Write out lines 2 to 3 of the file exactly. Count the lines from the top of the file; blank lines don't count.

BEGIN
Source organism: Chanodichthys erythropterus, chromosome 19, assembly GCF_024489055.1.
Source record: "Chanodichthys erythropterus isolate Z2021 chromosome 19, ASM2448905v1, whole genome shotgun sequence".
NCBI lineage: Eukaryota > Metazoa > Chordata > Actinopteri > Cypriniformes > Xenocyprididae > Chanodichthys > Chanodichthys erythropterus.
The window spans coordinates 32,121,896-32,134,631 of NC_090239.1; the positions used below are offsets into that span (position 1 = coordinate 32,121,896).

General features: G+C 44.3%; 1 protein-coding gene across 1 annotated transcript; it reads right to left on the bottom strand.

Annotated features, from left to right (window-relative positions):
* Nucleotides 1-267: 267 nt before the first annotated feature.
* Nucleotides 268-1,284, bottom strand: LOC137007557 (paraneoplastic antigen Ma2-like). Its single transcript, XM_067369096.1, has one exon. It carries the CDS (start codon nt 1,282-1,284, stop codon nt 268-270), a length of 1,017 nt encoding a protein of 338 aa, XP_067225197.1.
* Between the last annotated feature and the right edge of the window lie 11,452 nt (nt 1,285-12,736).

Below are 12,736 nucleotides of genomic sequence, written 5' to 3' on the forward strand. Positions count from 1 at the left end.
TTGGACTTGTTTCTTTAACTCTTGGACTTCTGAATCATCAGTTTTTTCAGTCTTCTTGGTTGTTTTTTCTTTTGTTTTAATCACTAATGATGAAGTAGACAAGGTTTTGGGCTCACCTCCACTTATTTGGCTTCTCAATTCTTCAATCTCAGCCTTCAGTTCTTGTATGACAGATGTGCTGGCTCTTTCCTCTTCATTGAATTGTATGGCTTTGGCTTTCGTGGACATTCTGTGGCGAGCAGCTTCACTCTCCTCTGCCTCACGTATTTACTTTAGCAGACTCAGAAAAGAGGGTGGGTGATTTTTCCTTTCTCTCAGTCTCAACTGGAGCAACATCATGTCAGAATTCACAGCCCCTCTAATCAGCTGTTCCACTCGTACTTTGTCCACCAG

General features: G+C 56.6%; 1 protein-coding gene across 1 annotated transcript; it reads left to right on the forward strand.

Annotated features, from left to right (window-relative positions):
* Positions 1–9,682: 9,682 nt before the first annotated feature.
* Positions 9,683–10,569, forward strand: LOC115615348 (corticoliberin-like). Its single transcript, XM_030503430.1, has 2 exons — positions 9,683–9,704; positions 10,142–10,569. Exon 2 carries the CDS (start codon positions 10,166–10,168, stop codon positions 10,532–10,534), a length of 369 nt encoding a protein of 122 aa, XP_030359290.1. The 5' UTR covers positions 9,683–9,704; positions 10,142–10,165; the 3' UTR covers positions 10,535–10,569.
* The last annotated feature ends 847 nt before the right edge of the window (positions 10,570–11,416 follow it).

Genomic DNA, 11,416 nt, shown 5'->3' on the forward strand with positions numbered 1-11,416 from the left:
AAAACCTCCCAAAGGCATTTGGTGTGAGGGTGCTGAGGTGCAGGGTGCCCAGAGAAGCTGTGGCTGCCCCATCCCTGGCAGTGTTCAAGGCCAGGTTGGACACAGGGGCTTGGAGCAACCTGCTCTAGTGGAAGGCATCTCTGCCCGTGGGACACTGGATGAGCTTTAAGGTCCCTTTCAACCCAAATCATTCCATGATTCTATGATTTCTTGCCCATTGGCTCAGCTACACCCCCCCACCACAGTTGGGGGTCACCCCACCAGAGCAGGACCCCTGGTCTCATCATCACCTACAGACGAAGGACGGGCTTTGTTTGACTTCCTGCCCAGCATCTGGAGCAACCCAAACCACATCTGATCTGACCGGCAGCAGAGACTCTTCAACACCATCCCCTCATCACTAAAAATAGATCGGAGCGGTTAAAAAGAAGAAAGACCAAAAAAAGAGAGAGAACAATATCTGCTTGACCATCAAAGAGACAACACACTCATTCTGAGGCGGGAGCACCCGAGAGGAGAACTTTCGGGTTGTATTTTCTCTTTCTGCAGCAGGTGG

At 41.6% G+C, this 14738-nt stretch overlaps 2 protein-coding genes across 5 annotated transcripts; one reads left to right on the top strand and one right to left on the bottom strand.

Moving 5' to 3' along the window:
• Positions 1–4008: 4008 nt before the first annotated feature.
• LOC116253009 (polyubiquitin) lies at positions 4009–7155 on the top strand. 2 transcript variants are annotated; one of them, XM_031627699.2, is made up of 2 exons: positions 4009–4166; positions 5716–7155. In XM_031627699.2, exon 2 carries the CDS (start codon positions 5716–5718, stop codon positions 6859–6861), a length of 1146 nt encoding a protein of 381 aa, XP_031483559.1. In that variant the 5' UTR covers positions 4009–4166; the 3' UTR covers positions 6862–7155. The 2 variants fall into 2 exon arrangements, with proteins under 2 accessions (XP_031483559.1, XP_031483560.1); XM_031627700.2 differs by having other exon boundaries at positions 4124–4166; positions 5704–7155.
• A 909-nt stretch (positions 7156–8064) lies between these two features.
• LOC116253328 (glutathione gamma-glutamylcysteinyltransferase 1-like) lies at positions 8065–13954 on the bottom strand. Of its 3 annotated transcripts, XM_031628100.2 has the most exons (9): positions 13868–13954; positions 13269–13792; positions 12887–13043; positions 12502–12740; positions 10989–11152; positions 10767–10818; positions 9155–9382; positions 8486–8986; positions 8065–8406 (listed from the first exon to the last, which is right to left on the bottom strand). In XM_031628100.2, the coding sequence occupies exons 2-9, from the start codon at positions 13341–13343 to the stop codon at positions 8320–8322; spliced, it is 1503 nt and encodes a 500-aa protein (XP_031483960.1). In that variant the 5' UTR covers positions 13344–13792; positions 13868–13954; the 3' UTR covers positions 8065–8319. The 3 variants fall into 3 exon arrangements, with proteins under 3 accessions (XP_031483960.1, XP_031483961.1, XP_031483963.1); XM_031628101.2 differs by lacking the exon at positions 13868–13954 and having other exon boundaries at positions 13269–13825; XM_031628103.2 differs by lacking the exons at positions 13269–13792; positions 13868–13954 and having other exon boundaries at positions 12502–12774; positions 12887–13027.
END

Source record: "Chanodichthys erythropterus isolate Z2021 chromosome 19, ASM2448905v1, whole genome shotgun sequence".
NCBI lineage: Eukaryota > Metazoa > Chordata > Actinopteri > Cypriniformes > Xenocyprididae > Chanodichthys > Chanodichthys erythropterus.